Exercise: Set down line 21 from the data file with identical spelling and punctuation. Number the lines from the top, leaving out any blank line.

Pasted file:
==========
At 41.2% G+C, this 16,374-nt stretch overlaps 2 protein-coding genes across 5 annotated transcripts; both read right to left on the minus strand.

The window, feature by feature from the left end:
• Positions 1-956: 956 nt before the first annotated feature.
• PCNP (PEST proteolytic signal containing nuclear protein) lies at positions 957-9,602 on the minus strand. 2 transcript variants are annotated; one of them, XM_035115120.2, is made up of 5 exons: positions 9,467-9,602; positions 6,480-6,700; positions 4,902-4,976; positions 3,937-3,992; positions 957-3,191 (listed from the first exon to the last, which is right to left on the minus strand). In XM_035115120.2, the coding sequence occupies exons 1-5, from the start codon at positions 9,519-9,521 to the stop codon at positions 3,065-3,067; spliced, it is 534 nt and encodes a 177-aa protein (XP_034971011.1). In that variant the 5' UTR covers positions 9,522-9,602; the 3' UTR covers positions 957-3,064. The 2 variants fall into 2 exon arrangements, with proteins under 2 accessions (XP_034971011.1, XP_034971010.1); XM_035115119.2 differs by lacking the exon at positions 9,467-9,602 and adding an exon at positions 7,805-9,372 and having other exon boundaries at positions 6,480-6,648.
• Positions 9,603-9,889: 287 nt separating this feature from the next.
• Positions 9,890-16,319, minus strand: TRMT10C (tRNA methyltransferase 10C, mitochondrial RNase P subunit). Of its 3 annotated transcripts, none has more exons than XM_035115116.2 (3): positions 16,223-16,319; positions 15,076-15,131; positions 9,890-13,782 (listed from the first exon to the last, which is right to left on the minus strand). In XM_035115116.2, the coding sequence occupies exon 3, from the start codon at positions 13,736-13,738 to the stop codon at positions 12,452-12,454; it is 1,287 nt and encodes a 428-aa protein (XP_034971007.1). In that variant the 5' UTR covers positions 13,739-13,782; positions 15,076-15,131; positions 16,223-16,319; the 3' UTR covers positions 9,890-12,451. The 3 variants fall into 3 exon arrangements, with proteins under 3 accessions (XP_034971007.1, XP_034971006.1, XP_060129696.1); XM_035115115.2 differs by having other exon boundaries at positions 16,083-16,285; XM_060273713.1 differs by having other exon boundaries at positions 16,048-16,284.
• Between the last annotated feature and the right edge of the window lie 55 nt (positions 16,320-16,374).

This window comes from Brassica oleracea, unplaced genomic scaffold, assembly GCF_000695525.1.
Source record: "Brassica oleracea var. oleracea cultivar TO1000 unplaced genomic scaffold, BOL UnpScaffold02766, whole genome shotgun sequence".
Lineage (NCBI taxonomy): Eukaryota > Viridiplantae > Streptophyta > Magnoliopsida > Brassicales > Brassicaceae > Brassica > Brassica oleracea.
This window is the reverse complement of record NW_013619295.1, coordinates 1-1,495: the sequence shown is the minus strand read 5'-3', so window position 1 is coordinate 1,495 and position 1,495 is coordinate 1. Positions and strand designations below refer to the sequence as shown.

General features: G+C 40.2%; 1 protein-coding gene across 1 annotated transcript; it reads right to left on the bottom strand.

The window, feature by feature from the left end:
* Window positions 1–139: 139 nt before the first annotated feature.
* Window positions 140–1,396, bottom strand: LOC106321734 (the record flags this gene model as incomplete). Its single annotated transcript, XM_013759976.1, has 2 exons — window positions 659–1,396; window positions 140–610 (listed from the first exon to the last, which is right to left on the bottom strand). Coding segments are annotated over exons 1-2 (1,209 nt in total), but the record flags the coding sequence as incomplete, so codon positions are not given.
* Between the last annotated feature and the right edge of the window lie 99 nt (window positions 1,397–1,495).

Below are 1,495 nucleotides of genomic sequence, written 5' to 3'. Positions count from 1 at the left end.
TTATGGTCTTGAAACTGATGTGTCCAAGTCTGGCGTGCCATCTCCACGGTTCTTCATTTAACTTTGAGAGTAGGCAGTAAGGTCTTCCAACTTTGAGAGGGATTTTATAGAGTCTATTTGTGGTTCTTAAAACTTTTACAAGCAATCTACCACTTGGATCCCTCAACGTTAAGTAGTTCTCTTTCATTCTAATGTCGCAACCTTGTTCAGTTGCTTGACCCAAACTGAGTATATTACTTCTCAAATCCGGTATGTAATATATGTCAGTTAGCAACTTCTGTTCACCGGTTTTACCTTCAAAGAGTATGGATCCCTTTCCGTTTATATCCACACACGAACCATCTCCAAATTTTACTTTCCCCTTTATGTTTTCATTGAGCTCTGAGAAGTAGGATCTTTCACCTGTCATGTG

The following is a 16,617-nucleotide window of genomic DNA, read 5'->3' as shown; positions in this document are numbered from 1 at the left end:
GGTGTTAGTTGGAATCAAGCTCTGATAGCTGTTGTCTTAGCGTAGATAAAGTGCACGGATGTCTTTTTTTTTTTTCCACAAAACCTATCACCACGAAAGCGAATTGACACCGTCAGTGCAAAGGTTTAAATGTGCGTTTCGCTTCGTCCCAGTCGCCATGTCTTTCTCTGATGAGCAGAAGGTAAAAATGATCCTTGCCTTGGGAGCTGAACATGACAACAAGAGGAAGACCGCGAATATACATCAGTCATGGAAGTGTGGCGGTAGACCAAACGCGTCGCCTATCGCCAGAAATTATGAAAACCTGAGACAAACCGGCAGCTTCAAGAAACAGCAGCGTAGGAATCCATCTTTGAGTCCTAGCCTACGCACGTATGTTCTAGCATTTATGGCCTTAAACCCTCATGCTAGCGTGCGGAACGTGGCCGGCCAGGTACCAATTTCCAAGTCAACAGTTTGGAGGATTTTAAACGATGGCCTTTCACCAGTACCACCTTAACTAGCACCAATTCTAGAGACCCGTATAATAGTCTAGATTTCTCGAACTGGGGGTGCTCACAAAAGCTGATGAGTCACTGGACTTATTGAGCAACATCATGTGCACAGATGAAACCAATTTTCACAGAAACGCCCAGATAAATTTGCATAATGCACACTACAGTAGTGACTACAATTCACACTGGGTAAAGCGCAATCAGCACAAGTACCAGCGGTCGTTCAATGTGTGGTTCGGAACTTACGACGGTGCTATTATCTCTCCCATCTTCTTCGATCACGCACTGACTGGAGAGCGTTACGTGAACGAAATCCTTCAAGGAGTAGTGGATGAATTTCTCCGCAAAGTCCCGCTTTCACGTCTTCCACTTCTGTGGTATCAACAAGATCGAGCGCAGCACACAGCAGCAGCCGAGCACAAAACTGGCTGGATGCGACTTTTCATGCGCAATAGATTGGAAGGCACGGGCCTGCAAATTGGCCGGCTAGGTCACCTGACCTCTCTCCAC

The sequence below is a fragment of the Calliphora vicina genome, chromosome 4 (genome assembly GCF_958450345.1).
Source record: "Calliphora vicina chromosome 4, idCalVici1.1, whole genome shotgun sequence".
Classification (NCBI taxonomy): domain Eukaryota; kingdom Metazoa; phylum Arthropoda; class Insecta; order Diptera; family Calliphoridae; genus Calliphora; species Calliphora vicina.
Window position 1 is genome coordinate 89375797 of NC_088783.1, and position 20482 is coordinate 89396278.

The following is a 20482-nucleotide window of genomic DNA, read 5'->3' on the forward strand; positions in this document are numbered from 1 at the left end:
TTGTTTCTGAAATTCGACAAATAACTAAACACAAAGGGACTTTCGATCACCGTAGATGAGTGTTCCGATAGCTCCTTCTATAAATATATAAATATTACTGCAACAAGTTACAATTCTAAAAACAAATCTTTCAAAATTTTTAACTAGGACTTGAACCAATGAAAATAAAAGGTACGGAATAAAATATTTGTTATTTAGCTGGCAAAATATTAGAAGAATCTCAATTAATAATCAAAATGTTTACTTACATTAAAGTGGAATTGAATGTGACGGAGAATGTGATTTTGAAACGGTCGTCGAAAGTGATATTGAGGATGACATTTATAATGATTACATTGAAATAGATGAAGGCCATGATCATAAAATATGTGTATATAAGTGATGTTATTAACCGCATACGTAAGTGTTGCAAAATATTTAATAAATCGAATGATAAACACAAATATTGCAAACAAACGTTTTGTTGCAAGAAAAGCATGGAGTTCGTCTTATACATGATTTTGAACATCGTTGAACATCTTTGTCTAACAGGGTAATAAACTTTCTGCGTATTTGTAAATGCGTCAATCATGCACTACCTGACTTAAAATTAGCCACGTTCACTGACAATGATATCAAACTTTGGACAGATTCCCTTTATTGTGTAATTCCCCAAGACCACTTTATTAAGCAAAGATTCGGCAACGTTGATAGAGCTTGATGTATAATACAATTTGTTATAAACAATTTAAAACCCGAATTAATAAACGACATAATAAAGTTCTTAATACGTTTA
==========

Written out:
The sequence below is a fragment of the Calliphora vicina genome, chromosome 4 (genome assembly GCF_958450345.1).